By Sara Holifield
I had been floating consistently for about a year when I started to consider giving up
on it. A deep need for quiet had brought me to the tank originally and after a shaky first
float, I gratefully soaked up the silence during my monthly appointments. I came out of the
tank feeling relaxed, well rested, and decompressed -- especially if I floated after a busy day
at work. But as time went on the self-doubt started to creep in. Shouldn’t I be spending my
money on something more practical? Was it really worth the time every month? Was it
really that great?
I started to question whether or not my float practice was “working” even though I
didn’t have a clear idea of what “working” meant to me. I had read up on the science of
floating and its therapeutic effect on muscle pain, migraines, depression, insomnia, etc. but I
only came out of the tank feeling like I had just gotten a really good nap. I never had a flash
of creative insight like some claim, saw colors dance across the darkness, or experienced a
dramatic increase in productivity. So I started to wonder if it was really worth continuing to
go to such a big effort just to have a nice rest. Couldn’t I do that at home?
It was particularly hard to keep my float appointment the day I had been riding a
wave of depression for about a week. I don’t suffer from depression frequently, but once in
a while it feels like a black cloud creeps over me, causing a hollow feeling to bloom in my
chest. My limbs feel heavy, and I find myself staring off into space in sadness, mulling over
every mistake I’ve ever made. I start to question the authenticity of my friendships, the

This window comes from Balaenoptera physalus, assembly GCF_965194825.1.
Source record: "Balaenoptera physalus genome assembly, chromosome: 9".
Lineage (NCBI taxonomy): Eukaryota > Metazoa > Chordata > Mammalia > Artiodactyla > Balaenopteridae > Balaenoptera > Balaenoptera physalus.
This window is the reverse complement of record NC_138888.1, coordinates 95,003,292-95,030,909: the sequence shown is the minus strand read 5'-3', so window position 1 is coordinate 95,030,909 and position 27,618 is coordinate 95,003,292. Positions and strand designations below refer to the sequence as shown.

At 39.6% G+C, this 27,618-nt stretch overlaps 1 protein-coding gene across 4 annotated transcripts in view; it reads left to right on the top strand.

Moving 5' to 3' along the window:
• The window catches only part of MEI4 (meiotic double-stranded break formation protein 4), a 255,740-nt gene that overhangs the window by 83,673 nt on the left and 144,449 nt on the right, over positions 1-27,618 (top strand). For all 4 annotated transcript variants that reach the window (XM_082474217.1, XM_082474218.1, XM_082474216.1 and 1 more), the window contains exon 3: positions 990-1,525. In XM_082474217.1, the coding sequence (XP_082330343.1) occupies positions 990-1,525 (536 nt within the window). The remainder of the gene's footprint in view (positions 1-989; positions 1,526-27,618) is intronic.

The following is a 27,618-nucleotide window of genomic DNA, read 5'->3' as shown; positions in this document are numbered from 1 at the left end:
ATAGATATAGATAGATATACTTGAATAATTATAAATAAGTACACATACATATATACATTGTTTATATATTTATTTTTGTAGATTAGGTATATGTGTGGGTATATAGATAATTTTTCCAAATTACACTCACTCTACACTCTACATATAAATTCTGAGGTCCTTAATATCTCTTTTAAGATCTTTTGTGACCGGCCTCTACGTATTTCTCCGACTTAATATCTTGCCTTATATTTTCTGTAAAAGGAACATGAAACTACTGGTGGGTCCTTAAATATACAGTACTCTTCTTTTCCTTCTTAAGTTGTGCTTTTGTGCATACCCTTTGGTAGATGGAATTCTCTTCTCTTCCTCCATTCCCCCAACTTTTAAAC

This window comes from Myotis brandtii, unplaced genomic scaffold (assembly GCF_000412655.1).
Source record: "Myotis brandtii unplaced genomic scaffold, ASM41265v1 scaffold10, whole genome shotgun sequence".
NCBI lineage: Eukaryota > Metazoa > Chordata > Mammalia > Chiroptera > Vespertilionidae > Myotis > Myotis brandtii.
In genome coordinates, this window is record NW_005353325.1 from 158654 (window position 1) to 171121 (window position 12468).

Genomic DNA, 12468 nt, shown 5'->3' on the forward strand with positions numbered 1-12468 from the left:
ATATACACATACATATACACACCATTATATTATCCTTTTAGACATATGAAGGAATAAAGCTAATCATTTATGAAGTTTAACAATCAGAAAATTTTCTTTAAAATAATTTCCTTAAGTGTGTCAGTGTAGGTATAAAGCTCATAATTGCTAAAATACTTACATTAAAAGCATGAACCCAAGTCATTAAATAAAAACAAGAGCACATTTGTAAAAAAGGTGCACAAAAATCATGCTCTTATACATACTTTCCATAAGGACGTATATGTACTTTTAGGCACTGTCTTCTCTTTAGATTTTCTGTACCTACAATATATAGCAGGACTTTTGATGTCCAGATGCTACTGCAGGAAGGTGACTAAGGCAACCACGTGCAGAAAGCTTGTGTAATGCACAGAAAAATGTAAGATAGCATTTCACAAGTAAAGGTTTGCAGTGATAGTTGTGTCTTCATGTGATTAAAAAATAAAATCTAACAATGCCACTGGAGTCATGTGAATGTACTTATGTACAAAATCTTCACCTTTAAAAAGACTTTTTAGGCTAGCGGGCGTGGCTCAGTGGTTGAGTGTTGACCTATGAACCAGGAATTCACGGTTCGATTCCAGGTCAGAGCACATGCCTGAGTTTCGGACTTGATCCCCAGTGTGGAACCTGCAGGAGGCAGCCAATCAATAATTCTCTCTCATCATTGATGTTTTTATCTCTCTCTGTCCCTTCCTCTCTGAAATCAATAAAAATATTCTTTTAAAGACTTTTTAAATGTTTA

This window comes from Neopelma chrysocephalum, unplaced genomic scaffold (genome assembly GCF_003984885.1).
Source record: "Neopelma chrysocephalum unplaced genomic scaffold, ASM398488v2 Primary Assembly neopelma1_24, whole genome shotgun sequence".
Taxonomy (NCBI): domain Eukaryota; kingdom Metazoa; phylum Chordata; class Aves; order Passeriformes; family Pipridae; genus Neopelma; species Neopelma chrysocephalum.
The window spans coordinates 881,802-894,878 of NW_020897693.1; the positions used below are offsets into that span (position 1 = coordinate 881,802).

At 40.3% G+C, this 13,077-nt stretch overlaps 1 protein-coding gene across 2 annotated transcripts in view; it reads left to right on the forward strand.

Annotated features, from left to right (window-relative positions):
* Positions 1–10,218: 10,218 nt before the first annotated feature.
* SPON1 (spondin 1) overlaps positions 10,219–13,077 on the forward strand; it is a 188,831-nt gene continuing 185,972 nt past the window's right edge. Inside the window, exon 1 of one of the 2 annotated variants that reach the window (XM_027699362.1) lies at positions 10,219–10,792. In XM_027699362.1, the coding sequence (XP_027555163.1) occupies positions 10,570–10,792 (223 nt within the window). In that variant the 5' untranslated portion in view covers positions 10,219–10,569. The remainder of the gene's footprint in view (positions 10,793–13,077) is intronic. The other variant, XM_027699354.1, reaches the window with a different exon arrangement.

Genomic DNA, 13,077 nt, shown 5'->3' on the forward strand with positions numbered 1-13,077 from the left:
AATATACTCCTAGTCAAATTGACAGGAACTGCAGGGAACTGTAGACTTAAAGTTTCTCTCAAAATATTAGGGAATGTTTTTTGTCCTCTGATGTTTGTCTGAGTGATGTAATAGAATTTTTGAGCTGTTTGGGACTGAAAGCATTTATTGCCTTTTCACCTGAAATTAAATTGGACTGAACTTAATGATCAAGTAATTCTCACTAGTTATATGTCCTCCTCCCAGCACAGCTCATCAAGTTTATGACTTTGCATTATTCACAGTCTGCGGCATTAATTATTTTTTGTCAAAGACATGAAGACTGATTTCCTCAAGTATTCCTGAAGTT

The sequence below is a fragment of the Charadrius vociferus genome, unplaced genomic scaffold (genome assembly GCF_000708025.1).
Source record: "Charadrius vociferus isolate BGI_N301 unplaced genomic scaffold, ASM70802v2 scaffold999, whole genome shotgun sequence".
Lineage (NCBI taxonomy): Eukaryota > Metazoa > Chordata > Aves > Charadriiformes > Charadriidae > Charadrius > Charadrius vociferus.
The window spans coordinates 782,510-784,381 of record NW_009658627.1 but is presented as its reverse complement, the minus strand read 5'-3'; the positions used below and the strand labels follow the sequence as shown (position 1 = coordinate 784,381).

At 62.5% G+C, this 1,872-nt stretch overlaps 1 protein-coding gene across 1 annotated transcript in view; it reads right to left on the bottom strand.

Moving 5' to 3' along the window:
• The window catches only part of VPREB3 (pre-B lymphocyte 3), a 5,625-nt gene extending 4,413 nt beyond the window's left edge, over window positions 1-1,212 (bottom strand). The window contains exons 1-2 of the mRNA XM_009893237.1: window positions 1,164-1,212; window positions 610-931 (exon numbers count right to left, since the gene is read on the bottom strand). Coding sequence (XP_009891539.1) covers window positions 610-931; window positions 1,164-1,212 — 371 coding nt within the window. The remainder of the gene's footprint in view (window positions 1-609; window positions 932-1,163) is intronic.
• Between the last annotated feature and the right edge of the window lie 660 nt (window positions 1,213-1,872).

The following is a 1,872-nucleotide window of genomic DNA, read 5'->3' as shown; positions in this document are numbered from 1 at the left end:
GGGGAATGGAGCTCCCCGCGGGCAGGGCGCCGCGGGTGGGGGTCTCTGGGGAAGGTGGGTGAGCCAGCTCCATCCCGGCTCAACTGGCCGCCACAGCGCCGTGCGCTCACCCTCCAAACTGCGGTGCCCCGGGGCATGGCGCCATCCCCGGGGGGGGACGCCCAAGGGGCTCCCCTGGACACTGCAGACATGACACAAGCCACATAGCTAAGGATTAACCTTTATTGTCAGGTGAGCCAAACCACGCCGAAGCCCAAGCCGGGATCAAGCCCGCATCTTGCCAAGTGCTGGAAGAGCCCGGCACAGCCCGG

value of my talents, and the pointlessness of my dreams in a funk that’s hard to snap out of.
Normally, I spend the beginning of my float playing with different arm positions and
gently pushing myself back and forth through the water before finally settling into that
deeply relaxed state. Then after maybe an hour or so I wake up and wonder when the music
will start playing. But when I got into the tank on that day, I went right out. Nothing earth
shattering happened other than my customary nap, but I did feel surprised that my time
was over when the music started to play.
I climbed out of the tank but it wasn’t until I was halfway through my shower and
considering what to make for dinner that I realized something was different. I couldn’t put
my finger on it at first but then it hit me - I didn’t feel sad anymore. The hollow feeling in my
chest was gone and I felt different, lighter.
Ha ha, surely not, I told myself. Floating can’t do that. I tried to test myself and ask,
what about how I don’t have any friends, am terrible at everything, and am destined to fail
at everything I pursue? I waited for the ring of recognition and relapse into my moody
gloom… but it didn’t come. Those thoughts seemed silly and untrue. It was as if the dark fog
that had surrounded me for the past week was never there. A different person came out of
the tank than the one that went in.
The only way I could describe it later to friends was that something changed in my
brain. Whatever had been jiggled loose in my head to set off the depression bells had
righted itself in the tank. It was as if a reset button had been pressed for my emotions and I
felt like me again. No chemicals, drugs, or therapy required.
Now I have no doubts about the importance of my float appointments. Depression is
a complicated beast and what works for some people may not work for others, but for me
floating is one item in my self-care toolbox that will not collect dust. Even when I feel like I
don’t have the time and the results aren’t glaringly obvious, I know that something much
deeper is going on. And for that, I am worth the time it takes to get there.